Picture yourself living in a foreign country where you don’t speak the language and having to order a meal. The first time I saw Pollo Con Wasakaka, a traditional and very popular Dominican dish, was on a menu in Santo Domingo, Dominican Republic. I knew that “pollo” was chicken but what was a “wasakaka” and was it even something I would dare put into my mouth. I really shouldn’t have worried because it turned out that wasakaka is a savory parsley, lime and garlic sauce that is very similar to the Argentinean chimichurri sauce, and it’s often served with rotisserie chicken as well as being used as a dipping sauce for fried yuca and thick slices of fried sweet potato and it’s delicious!
I ended up ordering Pollo Con Wasakaka many times at small restaurant that was within walking distance of the Jaragua Hotel where my husband and I were living in Santo Domingo. The restaurant had an open air dining room that looked out at the busy traffic on Ave. Independencia, certainly not very atmospheric but it was very popular with the locals. That’s because the restaurant’s specialty was their delicious rotisserie chicken. The chicken had a hint of wood smoke, its skin was crispy and golden brown and the meat was juicy and tender. It was always served with wasakaka which gave the chicken a great flavor. You could order either dark or white meat and the chicken came with a choice of sides such as rice, beans, yuca, Russian potato salad, or tomato salad. It was a simple, inexpensive and yet delicious meal.
Thinking of our time spent in the Dominican Republic, I decided to make my own version of this traditional dish using chicken breasts which I grilled and served with a wasakaka sauce. If the weather is good where you live, head outside, fire up the grill and make pollo con wasakaka. If you don’t happen to have a grill, the chicken can also be cooked on a grill pan. If you really don’t feel like cooking, just buy a rotisserie chicken and make the sauce. It will take just minutes to put a tasty and typical Dominican meal on the table.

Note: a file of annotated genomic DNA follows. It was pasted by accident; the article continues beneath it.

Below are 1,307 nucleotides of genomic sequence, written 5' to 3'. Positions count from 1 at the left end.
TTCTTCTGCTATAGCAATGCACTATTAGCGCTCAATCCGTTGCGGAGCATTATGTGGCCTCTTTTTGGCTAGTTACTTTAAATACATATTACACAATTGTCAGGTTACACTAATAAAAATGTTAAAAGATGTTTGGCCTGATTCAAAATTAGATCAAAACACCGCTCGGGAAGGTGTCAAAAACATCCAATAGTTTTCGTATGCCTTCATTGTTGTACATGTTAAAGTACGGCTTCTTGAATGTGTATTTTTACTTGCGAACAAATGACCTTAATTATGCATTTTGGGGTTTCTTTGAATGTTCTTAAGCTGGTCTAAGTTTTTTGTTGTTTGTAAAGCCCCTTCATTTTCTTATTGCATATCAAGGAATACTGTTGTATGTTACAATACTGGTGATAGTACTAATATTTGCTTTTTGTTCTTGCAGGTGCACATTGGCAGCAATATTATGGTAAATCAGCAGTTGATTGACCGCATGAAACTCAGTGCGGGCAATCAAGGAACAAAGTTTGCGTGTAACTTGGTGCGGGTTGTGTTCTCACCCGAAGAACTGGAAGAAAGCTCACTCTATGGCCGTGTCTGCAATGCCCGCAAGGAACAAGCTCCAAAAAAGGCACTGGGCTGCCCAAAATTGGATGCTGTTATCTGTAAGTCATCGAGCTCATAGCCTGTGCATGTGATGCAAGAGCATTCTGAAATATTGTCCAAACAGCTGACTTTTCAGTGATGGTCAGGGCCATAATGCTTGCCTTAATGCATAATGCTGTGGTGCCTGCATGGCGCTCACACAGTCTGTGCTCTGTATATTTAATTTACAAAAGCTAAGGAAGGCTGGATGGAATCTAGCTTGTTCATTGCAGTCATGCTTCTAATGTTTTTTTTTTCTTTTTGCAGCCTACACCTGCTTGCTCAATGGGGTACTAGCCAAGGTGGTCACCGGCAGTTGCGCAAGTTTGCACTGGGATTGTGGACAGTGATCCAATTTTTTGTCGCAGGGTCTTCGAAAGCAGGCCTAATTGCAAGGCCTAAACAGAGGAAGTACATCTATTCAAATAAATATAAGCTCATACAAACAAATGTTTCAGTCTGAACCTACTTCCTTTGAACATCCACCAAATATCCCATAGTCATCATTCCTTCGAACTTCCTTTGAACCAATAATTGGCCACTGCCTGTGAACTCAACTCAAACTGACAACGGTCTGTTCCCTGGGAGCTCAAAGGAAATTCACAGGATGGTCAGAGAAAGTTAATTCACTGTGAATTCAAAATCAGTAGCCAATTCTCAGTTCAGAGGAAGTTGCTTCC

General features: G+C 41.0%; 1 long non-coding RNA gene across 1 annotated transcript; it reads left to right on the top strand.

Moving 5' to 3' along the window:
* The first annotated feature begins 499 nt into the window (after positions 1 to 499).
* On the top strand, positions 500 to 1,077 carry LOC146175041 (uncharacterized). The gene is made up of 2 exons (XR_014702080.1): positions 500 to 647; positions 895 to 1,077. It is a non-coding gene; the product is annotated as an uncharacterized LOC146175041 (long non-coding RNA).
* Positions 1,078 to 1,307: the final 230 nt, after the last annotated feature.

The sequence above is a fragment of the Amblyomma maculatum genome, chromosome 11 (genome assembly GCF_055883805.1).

Pollo Con Wasakaka (Chicken With Green Sauce)
Serves two, adjust the recipe accordingly
- 2 – 3 Tbsp. olive oil
- 4 Tbsp. fresh squeezed lime juice
- 1 large garlic clove, chopped
- 1/4 c. fresh parsley, stems removed
- 1 Tbsp. fresh oregano or 1 tsp. dried oregano, crumbled
- salt and pepper to taste
- 1/4 c. water, optional (the sauce I had in the Dominican Republic was thinner than I make, Dominicans like to thin it with water)
Place all ingredients in a food processor and pulse until blended.
Grilled Chicken Breasts
- 2 boneless, skinless chicken breasts
- 2 Tbsp. olive oil
- juice of 1/2 lime
- 1/2 tsp. each of garlic powder, onion powder, oregano, salt and pepper
Combine the oil, lime juice and the seasonings in a shallow dish and stir well. Add the chicken breasts to the marinade, turn to coat and then let marinate at room temperature for 30 minutes, turning once.
In the meantime, preheat your grill (set one zone on med. high and one on medium) for about 15 minutes until hot. Place the chicken breasts (presentation side down) on the high heat zone and cook for 3 to 5 minutes with the lid down, depending on how hot your grill is. Move to the medium zone for another 3 to 5 minutes until done and the juices run clear. The trick to getting good grill marks is to turn the meat as little as possible. When the chicken breasts are done remove from the grill. Let stand covered for about 5 minutes before serving so that the juices redistribute.
Serve the grilled chicken breasts with a drizzle of the wasakaka on top and serve the remainder of the sauce at the table.
Pollo con wasakaka is easy to prepare and delicious. The flavors of the fresh citrus, herb and garlic sauce is a great match with chicken as well as other meats and seafood. I can certainly see why many countries around the world have their own version of this sauce. It might be called green sauce, salsa verde, sauce verte, grüne soße, chimichurri, or wasakaka but each country’s sauce is similar in that it is prepared with fresh herbs.
Now as to being worried about ordering food you are not familiar with when you are in a foreign country, most of the time I’ve done just fine. That is except for when a chef came out of his kitchen to ask me, “does madame really want to order veal brains” but that is another story.